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Thursday, October 21st
Gibson Guitars, a leader in fretted instruments, has partnered with Legacy Learning Systems and instructor and professional musician Steve Krenz to produce a guitar lesson DVD series called "Learn and Master Guitar". The system uses four modes of learning: reading, listening, watching, and doing.
The easy-to-use program of self-directed study progresses from beginner through advanced lessons on 20 DVDs of instruction, 5 "jam along" CDs, a 100+ page workbook, and an online community of learners and instructors.
The Telly Awards-winning DVDs contain over 40 hours of lessons in HD video format with clear, well-demonstrated techniques and practice drills.
The topics that Learn and Master Guitar covers start with the basics and move through advanced techniques. Starting with the Foundational Techniques lesson, which teaches how to hold the guitar and picking and strumming, you'll move on to the Basic Chords lesson followed by the Advanced Chords lesson which teaches barre chords, two chords, major 7th and minor 11th chords and so on.
The lessons on Advanced Electric Guitar Techniques teach Hammer-Ons and Pull-Offs, Advanced Bends, and the Eddie Van Halen Technique. Then it's on to the Mastering the Entire Guitar lessons in which you'll learn more about how to fully use the whole fretboard, reading music and tablature, ear training, alternate chords and chord creation, and many other topics.
The Play-Along CDs, of which there are 5 total, provide tracks you can jam with as if you were in an actual band. The tracks are recordings of actual professionals playing real guitars and are not MIDI or computer-generated tracks. You'll feel like you are in a real studio. You can even control the volume of the recorded guitar part by adjusting the balance controls on your own playback device.
A lesson book comes with the DVDs in case you want to practice without the DVDs and CDs.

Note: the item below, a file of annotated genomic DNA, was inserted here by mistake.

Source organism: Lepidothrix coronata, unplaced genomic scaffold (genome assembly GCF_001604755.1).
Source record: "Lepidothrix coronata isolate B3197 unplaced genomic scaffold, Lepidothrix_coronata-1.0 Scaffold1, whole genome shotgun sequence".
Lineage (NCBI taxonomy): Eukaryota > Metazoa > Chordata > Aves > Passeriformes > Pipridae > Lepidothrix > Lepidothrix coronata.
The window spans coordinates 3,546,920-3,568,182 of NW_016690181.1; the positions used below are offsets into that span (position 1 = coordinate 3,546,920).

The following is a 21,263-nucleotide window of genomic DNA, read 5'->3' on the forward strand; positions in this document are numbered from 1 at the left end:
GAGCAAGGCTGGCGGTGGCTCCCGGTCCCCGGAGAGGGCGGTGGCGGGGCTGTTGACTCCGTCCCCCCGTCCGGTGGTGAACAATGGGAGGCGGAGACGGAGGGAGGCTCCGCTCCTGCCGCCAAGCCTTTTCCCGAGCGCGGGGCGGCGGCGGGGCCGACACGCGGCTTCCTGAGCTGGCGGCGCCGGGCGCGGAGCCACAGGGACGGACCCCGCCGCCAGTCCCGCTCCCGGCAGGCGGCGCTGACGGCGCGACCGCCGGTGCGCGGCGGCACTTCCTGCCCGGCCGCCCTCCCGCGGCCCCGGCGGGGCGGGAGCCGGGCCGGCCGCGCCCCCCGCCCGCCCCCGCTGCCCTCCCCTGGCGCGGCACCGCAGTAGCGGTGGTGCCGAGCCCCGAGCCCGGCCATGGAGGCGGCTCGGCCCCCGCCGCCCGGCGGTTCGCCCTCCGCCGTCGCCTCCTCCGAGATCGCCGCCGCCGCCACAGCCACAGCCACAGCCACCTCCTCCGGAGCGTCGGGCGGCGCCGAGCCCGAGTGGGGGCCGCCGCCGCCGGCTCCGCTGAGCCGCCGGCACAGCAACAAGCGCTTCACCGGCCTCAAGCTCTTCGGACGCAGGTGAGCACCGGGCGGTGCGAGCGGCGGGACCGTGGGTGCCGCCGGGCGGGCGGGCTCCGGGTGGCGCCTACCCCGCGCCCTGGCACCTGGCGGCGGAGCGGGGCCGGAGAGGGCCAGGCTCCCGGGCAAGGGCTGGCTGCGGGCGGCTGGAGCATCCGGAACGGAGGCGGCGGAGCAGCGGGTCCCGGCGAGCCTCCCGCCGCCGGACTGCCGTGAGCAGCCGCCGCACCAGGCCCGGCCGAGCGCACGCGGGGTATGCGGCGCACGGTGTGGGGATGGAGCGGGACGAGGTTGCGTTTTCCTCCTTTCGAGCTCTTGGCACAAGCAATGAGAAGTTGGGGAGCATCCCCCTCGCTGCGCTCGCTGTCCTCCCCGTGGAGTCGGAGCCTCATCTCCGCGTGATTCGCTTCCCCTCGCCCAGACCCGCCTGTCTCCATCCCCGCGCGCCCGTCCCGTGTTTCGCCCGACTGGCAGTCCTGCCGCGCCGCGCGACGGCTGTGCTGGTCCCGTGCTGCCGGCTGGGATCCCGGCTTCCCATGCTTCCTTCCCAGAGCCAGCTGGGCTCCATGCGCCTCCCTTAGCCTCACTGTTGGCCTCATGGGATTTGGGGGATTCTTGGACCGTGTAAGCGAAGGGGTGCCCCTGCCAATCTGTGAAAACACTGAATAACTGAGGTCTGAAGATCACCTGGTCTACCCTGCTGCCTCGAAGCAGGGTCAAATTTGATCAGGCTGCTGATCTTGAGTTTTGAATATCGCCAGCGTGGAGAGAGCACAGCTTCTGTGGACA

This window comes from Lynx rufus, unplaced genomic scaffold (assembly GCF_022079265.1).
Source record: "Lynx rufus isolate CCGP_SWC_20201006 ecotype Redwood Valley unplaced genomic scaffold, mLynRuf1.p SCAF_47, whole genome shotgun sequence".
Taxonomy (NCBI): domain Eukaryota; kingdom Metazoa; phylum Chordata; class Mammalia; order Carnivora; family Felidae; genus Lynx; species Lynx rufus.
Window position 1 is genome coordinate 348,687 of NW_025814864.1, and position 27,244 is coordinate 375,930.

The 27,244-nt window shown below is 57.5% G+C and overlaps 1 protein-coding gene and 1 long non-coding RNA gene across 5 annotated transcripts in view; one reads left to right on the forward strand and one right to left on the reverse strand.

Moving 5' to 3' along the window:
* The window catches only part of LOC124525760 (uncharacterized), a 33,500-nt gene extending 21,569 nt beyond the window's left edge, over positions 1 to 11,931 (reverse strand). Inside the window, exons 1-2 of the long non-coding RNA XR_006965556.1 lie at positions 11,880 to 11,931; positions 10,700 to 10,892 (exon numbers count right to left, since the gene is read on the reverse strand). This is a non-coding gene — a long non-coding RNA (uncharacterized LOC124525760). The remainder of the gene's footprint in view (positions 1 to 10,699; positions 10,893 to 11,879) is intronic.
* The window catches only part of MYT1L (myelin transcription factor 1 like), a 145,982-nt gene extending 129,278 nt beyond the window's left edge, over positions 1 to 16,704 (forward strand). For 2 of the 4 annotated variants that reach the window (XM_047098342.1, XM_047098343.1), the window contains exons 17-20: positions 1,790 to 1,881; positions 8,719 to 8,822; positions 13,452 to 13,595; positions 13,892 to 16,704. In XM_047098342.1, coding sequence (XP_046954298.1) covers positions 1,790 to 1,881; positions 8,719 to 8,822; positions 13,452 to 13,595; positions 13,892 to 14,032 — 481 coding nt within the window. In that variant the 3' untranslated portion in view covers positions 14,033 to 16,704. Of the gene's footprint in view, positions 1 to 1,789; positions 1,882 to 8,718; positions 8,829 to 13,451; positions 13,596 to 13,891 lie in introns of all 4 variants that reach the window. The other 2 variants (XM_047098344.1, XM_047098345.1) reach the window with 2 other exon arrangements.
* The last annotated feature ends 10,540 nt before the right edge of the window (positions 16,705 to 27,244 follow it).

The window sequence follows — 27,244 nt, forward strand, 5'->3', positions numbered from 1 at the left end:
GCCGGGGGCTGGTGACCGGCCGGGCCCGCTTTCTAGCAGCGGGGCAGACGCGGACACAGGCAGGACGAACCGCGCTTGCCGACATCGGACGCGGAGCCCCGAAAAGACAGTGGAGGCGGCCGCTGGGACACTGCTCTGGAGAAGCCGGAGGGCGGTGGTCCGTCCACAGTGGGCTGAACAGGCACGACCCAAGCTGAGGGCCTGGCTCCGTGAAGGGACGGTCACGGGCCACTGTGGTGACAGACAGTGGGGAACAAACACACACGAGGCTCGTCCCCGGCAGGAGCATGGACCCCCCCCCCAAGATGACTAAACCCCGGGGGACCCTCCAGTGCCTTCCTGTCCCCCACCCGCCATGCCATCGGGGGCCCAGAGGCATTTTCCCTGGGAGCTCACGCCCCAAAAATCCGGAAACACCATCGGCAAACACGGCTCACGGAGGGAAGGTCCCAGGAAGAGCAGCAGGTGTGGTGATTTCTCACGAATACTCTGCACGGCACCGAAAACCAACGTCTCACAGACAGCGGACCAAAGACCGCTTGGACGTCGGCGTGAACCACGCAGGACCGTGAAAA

An online community of over 15,000 users is available for student support. The video instructor, Steve Krenz, logs on regularly to field questions and give answers. If at any time in the first 60 days of using the DVD series you decide that it isn't working for you, you can get a full refund.
Learn and Master Guitar's use of DVDs in place of online learning is due to its claims that this method of instruction is superior to "thirty-minute videos" found online. They also claim that software-based instruction chains you to your computer in a way that detracts from learning well. This may be true in some cases, but it ignores the new reality that not all online lessons are so limited. People who are mobile learners may not want to lug 25 DVDs with them wherever they happen to want to use the lesson materials.
If you want a guitar learning system that is composed primarily of DVD and CD media, then Learn and Master Guitar is a good option. But if you want to use the more sophisticated and interactive learning and feedback modes provided by software-based solutions, look to other programs.
You've been saying for a long time that you wanted to learn how to play the guitar. Set aside the air guitar and pick up a real one! Guitar lesson programs of all types and learning styles are available to help you achieve your string strumming goals. Do you like blues, rock, country, jazz, or classical? You'll find there are guitar lessons that will teach you how to play any musical style on the guitar.
If you've already been playing guitar for a while and need to improve your skills, there are a variety of programs to help you move to the next level. While many guitar lessons are geared toward novices, some companies offer guitar learning systems with a series of instructional levels that will help you move your musical career forward.
No matter the skill level, pay attention to the type of instruction given by each program. For example, some guitar lessons have a plethora of guitar training materials including DVDs, online tutorials, books, charts, and so on.
If you find that certain guitar lessons are limited to one type of instruction, it may not be aligned with your personal learning style. Therefore, look for a guitar lesson program with instructional methods that work well with your particular learning needs and skill set.
For example, a program that relies solely on CDs, DVDs, and books can be a good method of learning, but it is inherently limited by the fact that if updates are needed, an entirely new reprint and redistribution of media is necessary. Alternatively, if a program has online components, the updates can occur more immediately, frequently, and without additional replacement cost to the consumer. Additionally, online or software-based programs can offer more value with unique interfaces that can connect directly to electronic instruments and provide next-generation learning experiences that DVDs and books cannot.
When looking for guitar lessons, there are certain factors you need to consider. Some of these include:
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